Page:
Here are some samples from that yarn:

    So, a few years ago, I was wanting to try some more of the hand dyed sock yarns from the companies out there.  I joined the Socks That Rock sock club for 2 years, and made 12 pairs of socks with their yarns.  The colors are gorgeous, apart from my dissatisfaction with the patterns was the fact that the yarn itself was thicker than I preferred, and very tough to work with.  I often felt like I was knitting with cotton instead of wool.  I have given most of those away, but kept a couple for myself.  I have not had wearability issues with the yarn, but they remain house socks, as they do not fit into any of my shoes (unlike the pairs above), and they have not faded like I have heard others complain (and I even dry all of my socks on the line in the summer).  However, they do not seem to be holding their shape, and have become rather floppy socks.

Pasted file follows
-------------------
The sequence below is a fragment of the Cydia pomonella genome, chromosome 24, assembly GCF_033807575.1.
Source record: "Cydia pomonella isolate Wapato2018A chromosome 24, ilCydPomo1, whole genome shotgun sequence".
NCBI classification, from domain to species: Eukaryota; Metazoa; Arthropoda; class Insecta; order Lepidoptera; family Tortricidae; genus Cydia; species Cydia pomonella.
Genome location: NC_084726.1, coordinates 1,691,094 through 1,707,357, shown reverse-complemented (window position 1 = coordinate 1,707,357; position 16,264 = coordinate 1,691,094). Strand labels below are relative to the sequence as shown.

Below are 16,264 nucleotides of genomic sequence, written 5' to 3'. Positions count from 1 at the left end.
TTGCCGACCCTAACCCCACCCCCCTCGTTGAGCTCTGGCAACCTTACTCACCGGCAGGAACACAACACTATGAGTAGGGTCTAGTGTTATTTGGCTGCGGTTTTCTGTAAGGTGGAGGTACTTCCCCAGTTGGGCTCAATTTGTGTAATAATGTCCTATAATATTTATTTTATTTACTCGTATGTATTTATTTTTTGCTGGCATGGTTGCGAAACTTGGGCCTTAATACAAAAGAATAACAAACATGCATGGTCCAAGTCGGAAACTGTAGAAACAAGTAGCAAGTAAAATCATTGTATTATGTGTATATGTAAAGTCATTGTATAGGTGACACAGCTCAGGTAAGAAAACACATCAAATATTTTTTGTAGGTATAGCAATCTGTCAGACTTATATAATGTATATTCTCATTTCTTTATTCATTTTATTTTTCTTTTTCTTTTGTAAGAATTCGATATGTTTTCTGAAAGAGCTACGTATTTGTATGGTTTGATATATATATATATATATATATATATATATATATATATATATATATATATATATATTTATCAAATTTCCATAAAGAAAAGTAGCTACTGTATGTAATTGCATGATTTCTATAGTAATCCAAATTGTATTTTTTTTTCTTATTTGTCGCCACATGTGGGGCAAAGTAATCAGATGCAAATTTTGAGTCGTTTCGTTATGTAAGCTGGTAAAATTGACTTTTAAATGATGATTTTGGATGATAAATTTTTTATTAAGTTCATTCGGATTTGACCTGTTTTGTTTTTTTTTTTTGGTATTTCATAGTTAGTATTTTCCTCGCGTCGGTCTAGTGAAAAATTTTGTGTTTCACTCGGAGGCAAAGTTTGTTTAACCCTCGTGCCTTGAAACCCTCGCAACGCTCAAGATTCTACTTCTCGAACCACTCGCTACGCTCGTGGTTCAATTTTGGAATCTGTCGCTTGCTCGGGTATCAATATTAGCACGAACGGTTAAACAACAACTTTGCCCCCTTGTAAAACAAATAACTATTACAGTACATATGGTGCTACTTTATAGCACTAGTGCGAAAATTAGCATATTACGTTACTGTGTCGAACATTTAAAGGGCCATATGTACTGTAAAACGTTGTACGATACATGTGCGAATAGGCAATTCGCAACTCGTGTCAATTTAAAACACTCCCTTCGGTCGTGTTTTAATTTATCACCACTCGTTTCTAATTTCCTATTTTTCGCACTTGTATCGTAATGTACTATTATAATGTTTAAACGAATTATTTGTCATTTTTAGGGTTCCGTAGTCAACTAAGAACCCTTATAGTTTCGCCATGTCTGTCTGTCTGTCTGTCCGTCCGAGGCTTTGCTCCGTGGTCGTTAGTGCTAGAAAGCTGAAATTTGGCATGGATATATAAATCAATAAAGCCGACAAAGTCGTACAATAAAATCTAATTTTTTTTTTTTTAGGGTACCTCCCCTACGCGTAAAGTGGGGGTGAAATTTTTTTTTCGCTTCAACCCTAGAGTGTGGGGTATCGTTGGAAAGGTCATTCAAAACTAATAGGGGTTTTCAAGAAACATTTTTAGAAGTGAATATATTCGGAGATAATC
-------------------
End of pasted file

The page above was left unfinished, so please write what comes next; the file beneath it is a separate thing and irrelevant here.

Now I am in 2 sock clubs, and get yarn and patterns for both together every other month.  This is a more interesting experiment, as the patterns are more intricate, and the yarn is from a different Indy dyer each time.  That way, perhaps I can find that perfect balance of fineness, and color options.  In the meantime, I have a lot of the Jawoll to knit from, and still 2 skeins of the coveted Woolmeise sock yarn.

     
    • Debbie S 11:24 am on March 29, 2011 Permalink | Reply

      Thanks for the Jawoll recommendation. I’d like to slowly build my sock yarn stash with quality yarns and it’s hard to know how some of the newer indie dyer yarns will hold up over time. How does Jawoll compare to Opal?